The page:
Neng-Kai Yang

National Yang Ming University, T’ai-pei, Taipei, Taiwan

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Publications (2)18.66 Total impact

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    ABSTRACT: Chromosomal instability (CIN) is widely considered a hallmark of cancer but its precise roles in cancer stem cells (CSCs) and malignant progression remain uncertain. BMI1 is a member of the Polycomb group of chromatin modifier proteins that is essential for stem cell self-renewal. In human cancers, BMI1 overexpression drives stem-like properties associated with induction of epithelial-mesenchymal transition (EMT) that promotes invasion, metastasis and poor prognosis. Here we report that BMI1 mediates its diverse effects through upregulatiion of the mitotic kinase Aurora A which is encoded by the AURKA gene. Two mechanisms were found to be responsible for BMI1-induced AURKA expression. First, BMI1 activated the Akt pathway, thereby upregulating AURKA expression through activation of the β-catenin/TCF4 transcription factor complex. Second, BMI1 repressed microRNA let-7i through a Polycomb complex-dependent mechanism, thereby relieving AURKA expression from let-7i suppression. AURKA upregulation by BMI1 exert several effects, including centrosomal amplification and aneuploidy, anti-apoptosis and cell cycle progression through p53 degradation and EMT through stabilization of Snail. Inhibiting aurora A kinase activity attenuated BMI1-induced tumor growth in vivo. In clinical specimens of head and neck cancer, we found that co-amplification of BMI1 and AURKA correlated with poorer prognosis. Together, our results link CSCs, EMT and CIN through the BMI1-AURKA axis and suggest therapeutic utility from inhibiting Aurora A in head and neck cancers which overexpress BMI1.
    No preview · Article · Nov 2012 · Cancer Research
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    ABSTRACT: Proinflammatory cytokines produced in the tumor microenvironment facilitate tumor development and metastatic progression. In particular, TNF-α promotes cancer invasion and angiogenesis associated with epithelial-mesenchymal transition (EMT); however, the mechanisms underlying its induction of EMT in cancer cells remain unclear. Here we show that EMT and cancer stemness properties induced by chronic treatment with TNF-α are mediated by the upregulation of the transcriptional repressor Twist1. Exposure to TNF-α rapidly induced Twist1 mRNA and protein expression in normal breast epithelial and breast cancer cells. Both IKK-β and NF-κB p65 were required for TNF-α-induced expression of Twist1, suggesting the involvement of canonical NF-κB signaling. In support of this likelihood, we defined a functional NF-κB-binding site in the Twist1 promoter, and overexpression of p65 was sufficient to induce transcriptional upregulation of Twist1 along with EMT in mammary epithelial cells. Conversely, suppressing Twist1 expression abrogated p65-induced cell migration, invasion, EMT, and stemness properties, establishing that Twist1 is required for NF-κB to induce these aggressive phenotypes in breast cancer cells. Taken together, our results establish a signaling axis through which the tumor microenvironment elicits Twist1 expression to promote cancer metastasis. We suggest that targeting NF-κB-mediated Twist1 upregulation may offer an effective a therapeutic strategy for breast cancer treatment.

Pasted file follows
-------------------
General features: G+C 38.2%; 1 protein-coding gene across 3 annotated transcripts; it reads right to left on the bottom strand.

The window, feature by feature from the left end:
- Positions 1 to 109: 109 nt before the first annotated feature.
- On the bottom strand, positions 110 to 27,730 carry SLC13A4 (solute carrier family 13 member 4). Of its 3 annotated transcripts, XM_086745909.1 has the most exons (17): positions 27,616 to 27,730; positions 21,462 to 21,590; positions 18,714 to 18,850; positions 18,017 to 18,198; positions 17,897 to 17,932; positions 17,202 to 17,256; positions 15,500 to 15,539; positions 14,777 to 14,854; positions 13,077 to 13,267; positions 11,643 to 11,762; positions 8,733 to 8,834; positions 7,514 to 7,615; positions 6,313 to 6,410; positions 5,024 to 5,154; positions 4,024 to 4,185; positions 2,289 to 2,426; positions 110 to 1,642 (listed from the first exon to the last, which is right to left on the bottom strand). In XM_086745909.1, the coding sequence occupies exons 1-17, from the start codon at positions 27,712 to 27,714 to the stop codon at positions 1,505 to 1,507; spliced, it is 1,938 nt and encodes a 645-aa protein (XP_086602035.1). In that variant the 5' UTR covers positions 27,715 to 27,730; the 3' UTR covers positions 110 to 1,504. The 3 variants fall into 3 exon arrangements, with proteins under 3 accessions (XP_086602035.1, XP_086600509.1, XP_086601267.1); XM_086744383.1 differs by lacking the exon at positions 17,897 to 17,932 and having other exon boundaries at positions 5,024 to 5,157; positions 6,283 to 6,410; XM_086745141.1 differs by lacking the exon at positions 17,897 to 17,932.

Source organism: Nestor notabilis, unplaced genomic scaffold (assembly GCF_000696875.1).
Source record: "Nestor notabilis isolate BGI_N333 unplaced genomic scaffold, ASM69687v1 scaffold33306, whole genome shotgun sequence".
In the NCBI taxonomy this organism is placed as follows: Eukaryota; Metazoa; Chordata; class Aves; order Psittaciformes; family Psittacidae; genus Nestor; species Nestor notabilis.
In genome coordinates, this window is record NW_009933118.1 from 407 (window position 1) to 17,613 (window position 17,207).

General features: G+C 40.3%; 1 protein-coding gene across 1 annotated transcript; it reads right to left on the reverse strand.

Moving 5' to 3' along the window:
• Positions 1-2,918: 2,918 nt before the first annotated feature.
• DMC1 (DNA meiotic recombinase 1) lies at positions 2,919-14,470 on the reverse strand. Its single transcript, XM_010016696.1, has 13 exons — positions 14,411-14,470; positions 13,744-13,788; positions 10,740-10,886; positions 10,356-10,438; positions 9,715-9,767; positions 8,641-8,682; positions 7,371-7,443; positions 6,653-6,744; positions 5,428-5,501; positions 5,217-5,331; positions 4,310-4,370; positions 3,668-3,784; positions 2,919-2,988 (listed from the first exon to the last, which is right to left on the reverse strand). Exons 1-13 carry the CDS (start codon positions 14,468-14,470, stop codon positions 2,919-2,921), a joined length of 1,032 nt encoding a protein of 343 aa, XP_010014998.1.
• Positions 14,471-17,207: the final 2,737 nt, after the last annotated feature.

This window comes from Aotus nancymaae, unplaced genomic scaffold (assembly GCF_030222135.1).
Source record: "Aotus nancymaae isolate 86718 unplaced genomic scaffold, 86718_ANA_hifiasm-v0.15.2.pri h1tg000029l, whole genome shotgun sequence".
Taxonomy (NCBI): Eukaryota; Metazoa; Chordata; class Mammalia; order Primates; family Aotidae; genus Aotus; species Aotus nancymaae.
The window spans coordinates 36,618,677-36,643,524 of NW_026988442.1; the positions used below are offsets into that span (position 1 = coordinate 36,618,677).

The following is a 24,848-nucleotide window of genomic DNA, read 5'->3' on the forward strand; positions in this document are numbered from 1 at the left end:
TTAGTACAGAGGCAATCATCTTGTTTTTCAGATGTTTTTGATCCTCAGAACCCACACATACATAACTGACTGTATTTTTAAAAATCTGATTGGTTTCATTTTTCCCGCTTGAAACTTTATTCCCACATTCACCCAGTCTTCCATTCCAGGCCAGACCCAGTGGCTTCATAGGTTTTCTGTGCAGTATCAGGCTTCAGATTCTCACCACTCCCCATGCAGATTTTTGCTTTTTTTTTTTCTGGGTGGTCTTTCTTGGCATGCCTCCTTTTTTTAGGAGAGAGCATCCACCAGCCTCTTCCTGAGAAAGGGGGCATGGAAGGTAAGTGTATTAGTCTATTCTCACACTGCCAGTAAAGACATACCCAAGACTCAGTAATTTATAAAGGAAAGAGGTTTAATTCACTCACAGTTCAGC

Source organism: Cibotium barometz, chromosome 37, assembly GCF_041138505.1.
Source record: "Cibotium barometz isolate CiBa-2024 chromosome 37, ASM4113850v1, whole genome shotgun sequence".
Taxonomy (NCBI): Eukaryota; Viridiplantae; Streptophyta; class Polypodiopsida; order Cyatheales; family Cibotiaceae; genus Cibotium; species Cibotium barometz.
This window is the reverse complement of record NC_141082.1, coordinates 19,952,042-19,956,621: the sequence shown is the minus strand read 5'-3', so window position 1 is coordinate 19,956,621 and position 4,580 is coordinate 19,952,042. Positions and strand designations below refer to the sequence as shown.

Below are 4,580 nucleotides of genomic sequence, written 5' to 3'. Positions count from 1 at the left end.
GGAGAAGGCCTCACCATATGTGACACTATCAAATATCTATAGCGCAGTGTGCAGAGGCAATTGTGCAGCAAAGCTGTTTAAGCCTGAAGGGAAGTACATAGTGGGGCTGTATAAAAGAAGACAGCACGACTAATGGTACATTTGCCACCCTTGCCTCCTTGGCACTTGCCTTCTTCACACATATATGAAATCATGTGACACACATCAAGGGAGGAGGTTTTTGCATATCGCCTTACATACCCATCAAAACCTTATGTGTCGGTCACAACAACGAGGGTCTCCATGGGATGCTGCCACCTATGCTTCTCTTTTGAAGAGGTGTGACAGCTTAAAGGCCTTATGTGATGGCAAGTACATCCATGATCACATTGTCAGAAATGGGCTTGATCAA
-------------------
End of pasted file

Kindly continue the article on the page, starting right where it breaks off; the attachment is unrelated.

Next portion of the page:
Preview · Article · Mar 2012 · Cancer Research